Living Obliquely

Approximately 1400 people are diagnosed with Transverse Myelitis (TM) annually.
Similar to Multiple Sclerosis, it attacks your myelin, leading to painful and debilitating side effects.
About 33,000 Americans are currently disabled as a result of this rare neurological disorder.
Not one person with TM will ever know their prognosis.
I happen to be one of them.

I am a neurological soup. Since my TM diagnosis, I have developed encephalitis, MS, RSD/CRPS, Osteoporosis (I am 34, no 35, eek), and Chronic Anemia. sucks, but I still rock.


Enough About Me...My Neuro Friend Needs Your Support

When you're hospitalized for weeks, eventually you make friends. It's like being a guest artist for a month in Ketchikan, Alaska (you're all relating right now I'm sure). In Ketchikan, which has a population of 8,500 on a good day, you never befriend the tourists. What's the point? And if you're in Ketchikan for more than a week, no one considers you a tourist. And while I was there, I made friends with the people whose home I was living in, the artists and directors I worked with, and a few locals.

Four years later, I still consider a couple of those people friends.

The hospital is no different. I made friends with other Hahnemann Hospital non-tourists: nurses, security guards, Lou, Al, Clark, and Muhammed from the smokers area, and Lynn, Danielle and Judy from the neuro floor. These people - especially my fellow neuro-ites - made being hospitalized less sickly and more fun. Don't get me wrong, it still sucked.

But like my Ketchikan buddies, some of these new partners-in-sickliness have staying power.

Last week, I asked you to help Lynn. Today, I'm asking you to help my 26-year-old girlfriend Judy Hopkins.

Judy & Mel hangin' at Hahnemann...for weeks
As a fellow-short-term-memory-in-constant-pain-sleepless-rare-neuro-disease-battler, Judy has become one of my most enthusiastic rooters-on and a great friend. And if you had the opportunity (which if you didn't you will once I get the chance to download the documentary footage from the hospital), we're also great entertainment (imagine two people who can't remember what they said 30 seconds ago having a conversation until's right out of a Beckett novel).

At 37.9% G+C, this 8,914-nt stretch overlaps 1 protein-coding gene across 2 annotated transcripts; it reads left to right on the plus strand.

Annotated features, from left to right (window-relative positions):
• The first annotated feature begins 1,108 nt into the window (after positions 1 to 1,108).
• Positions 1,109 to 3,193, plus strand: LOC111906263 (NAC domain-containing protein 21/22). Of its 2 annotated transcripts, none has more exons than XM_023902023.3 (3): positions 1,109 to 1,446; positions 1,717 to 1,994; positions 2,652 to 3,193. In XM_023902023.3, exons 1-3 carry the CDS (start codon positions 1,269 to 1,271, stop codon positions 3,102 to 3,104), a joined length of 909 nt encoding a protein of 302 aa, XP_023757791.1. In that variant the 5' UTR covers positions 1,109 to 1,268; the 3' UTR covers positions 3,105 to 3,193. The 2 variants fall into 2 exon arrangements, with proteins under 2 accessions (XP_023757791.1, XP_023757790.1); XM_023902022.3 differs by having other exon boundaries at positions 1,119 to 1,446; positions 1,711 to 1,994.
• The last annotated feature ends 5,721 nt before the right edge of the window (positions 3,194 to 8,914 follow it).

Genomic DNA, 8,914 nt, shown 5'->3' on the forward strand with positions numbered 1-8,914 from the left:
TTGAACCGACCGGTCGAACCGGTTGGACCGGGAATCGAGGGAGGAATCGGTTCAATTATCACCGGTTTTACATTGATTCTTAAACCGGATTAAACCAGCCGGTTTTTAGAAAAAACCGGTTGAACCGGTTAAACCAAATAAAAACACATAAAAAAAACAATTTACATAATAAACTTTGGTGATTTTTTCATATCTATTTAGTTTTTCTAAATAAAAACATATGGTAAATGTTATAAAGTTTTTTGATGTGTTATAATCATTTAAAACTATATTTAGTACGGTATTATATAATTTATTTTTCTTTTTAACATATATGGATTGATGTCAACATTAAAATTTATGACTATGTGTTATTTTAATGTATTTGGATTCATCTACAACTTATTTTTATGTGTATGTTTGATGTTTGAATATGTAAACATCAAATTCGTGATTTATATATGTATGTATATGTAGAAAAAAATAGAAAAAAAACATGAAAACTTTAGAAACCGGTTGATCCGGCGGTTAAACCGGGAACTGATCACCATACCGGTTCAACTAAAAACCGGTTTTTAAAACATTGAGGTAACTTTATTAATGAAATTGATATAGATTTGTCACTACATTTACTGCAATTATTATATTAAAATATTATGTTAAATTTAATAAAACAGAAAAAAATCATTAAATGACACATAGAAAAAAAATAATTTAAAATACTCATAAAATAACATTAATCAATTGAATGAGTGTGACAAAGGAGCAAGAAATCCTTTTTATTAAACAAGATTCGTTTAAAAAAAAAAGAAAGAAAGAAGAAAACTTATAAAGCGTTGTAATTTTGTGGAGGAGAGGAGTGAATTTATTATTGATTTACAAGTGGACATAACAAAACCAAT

If you help, maybe we'll take our shtick on the road.

Unlike my last-minute stay of execution from Aetna, the expenses of Judy's experimental treatments (which are the last possibility for her to survive an atrocious illness and live like a human being) still are not covered by any insurance.

To give you an example of the financial and emotional costs of battling a rare disease and its affect an entire family, just hours before Aetna overturned their denial of my treatment coverage, my single, middle-class mother was about to take out a home equity loan to cover the costs of buying IVIg and paying for a home health nurse to administer it - which could have reached 100s of thousands of dollars. And that's just part of the story.

It doesn't matter if you have insurance or not
With or without insurance coverage, being chronically sick is expensive. And when the insurance you pay for DENIES COVERAGE OF NECESSARY TREATMENT, it's like being forced at gunpoint to buy 50 Mercedes SLR McClarens when you're homeless.

I'll let Judy summarize her story in her own words:

Hey guys,